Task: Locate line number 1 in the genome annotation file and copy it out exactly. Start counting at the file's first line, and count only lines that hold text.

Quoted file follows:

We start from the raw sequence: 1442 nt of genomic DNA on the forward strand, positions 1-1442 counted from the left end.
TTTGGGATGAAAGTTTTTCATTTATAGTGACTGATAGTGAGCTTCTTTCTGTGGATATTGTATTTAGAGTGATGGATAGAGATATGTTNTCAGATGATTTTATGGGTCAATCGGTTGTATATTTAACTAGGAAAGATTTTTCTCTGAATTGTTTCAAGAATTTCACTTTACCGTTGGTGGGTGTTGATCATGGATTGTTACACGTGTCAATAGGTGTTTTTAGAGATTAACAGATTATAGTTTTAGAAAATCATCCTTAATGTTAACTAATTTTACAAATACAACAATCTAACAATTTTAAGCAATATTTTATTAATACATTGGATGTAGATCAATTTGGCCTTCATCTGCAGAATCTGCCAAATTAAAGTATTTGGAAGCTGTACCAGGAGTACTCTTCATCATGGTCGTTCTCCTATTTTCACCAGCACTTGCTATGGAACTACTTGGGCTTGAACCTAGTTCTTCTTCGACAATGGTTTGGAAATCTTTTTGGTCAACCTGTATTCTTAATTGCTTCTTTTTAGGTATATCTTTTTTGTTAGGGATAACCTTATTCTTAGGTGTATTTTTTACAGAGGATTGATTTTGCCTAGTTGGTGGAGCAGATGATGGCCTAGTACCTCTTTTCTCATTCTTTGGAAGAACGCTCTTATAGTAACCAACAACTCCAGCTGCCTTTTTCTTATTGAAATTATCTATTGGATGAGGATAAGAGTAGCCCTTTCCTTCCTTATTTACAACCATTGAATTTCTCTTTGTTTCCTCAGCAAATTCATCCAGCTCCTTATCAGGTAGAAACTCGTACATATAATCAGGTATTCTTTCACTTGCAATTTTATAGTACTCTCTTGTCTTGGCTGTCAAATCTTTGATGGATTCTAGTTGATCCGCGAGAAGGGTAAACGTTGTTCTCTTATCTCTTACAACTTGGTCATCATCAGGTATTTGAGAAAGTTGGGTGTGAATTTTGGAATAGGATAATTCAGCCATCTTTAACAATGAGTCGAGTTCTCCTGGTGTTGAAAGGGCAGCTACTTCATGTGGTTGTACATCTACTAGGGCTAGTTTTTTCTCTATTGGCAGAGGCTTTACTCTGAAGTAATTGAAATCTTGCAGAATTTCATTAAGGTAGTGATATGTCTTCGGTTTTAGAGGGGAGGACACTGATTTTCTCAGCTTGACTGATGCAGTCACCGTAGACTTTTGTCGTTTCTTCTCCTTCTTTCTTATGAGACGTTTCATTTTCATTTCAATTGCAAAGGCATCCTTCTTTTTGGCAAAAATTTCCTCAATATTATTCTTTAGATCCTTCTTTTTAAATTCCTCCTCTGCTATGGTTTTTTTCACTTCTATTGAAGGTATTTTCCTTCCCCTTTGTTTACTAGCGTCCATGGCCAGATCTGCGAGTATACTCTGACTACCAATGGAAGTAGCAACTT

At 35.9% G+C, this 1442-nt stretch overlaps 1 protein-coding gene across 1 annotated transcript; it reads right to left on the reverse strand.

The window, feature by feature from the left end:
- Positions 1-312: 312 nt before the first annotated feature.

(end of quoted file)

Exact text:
We start from the raw sequence: 1442 nt of genomic DNA on the forward strand, positions 1-1442 counted from the left end.